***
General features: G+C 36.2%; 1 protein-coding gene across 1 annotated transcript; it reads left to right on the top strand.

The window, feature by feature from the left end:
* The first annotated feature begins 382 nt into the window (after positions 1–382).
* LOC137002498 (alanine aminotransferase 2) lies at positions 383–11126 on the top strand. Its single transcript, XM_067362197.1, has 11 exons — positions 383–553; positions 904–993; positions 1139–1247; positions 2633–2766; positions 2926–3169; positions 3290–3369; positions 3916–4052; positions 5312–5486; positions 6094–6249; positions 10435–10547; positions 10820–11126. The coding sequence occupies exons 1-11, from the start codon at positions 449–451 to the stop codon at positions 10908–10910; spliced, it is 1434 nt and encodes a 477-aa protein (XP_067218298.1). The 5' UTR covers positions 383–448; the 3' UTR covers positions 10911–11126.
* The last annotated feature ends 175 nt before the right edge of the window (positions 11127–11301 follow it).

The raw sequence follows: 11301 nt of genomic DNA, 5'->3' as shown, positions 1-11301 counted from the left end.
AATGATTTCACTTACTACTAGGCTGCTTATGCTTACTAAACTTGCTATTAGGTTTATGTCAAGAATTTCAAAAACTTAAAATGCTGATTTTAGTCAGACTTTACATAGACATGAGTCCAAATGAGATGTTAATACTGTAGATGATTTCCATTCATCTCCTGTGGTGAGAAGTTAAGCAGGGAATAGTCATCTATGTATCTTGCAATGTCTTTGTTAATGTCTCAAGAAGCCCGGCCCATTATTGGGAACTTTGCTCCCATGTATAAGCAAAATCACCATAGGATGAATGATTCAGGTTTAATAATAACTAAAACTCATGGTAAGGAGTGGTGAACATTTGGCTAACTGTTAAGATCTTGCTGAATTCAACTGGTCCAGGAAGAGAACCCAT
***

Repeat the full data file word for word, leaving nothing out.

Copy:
General features: G+C 36.2%; 1 protein-coding gene across 1 annotated transcript; it reads left to right on the top strand.

The window, feature by feature from the left end:
* The first annotated feature begins 382 nt into the window (after positions 1–382).
* LOC137002498 (alanine aminotransferase 2) lies at positions 383–11126 on the top strand. Its single transcript, XM_067362197.1, has 11 exons — positions 383–553; positions 904–993; positions 1139–1247; positions 2633–2766; positions 2926–3169; positions 3290–3369; positions 3916–4052; positions 5312–5486; positions 6094–6249; positions 10435–10547; positions 10820–11126. The coding sequence occupies exons 1-11, from the start codon at positions 449–451 to the stop codon at positions 10908–10910; spliced, it is 1434 nt and encodes a 477-aa protein (XP_067218298.1). The 5' UTR covers positions 383–448; the 3' UTR covers positions 10911–11126.
* The last annotated feature ends 175 nt before the right edge of the window (positions 11127–11301 follow it).

The raw sequence follows: 11301 nt of genomic DNA, 5'->3' as shown, positions 1-11301 counted from the left end.
AATGATTTCACTTACTACTAGGCTGCTTATGCTTACTAAACTTGCTATTAGGTTTATGTCAAGAATTTCAAAAACTTAAAATGCTGATTTTAGTCAGACTTTACATAGACATGAGTCCAAATGAGATGTTAATACTGTAGATGATTTCCATTCATCTCCTGTGGTGAGAAGTTAAGCAGGGAATAGTCATCTATGTATCTTGCAATGTCTTTGTTAATGTCTCAAGAAGCCCGGCCCATTATTGGGAACTTTGCTCCCATGTATAAGCAAAATCACCATAGGATGAATGATTCAGGTTTAATAATAACTAAAACTCATGGTAAGGAGTGGTGAACATTTGGCTAACTGTTAAGATCTTGCTGAATTCAACTGGTCCAGGAAGAGAACCCAT